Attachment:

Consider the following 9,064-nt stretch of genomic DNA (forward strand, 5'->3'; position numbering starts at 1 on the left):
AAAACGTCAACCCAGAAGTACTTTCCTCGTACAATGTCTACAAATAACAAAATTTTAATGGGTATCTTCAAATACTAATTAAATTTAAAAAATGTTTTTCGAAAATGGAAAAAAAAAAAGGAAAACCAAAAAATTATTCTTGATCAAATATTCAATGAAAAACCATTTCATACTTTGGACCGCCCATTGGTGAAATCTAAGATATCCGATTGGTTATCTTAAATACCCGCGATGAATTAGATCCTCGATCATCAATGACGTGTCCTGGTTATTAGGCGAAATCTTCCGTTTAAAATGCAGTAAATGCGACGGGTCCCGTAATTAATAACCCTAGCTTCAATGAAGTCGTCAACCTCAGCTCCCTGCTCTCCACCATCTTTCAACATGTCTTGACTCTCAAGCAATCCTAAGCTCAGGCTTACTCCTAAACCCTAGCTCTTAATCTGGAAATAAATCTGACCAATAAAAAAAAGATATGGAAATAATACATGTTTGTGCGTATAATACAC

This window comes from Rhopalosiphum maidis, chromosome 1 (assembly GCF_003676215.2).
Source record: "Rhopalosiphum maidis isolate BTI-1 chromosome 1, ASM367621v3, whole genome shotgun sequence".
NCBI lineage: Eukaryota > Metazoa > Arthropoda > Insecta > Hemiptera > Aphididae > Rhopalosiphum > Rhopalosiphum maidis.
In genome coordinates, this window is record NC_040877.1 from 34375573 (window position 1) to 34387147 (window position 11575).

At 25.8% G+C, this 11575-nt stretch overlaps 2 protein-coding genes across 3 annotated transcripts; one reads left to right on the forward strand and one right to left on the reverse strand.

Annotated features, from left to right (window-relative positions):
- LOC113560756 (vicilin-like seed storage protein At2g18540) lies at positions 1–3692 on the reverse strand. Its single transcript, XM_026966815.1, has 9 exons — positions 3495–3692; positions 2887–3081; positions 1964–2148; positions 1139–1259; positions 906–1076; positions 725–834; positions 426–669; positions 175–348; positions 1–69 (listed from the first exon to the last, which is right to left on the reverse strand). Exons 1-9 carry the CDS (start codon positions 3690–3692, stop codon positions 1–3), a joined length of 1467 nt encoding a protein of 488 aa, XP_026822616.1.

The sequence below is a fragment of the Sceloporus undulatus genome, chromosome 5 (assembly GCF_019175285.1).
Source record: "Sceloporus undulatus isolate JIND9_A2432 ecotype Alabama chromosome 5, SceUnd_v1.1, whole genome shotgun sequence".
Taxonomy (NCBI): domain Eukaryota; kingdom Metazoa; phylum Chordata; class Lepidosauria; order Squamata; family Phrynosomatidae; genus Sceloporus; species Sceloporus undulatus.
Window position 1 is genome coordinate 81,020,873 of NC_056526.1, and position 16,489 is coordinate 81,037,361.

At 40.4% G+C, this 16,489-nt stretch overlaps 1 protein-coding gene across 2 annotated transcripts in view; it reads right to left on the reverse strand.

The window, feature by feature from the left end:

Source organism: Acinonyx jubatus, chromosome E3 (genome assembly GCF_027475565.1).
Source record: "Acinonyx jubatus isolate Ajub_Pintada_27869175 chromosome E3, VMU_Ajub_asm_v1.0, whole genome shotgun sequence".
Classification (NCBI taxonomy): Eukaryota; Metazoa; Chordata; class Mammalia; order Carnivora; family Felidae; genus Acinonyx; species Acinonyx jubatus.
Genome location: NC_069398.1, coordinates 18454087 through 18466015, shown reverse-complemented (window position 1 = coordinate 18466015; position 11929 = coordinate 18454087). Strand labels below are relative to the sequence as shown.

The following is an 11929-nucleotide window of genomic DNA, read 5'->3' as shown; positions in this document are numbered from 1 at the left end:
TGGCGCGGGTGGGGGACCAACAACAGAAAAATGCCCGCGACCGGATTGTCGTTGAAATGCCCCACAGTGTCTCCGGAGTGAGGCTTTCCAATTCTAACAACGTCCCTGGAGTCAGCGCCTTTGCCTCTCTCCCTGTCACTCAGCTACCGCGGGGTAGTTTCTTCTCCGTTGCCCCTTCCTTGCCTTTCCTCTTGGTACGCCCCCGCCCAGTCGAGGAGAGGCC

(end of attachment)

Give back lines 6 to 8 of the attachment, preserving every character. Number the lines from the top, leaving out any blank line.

In genome coordinates, this window is record NC_040877.1 from 34375573 (window position 1) to 34387147 (window position 11575).

At 25.8% G+C, this 11575-nt stretch overlaps 2 protein-coding genes across 3 annotated transcripts; one reads left to right on the forward strand and one right to left on the reverse strand.

Annotated features, from left to right (window-relative positions):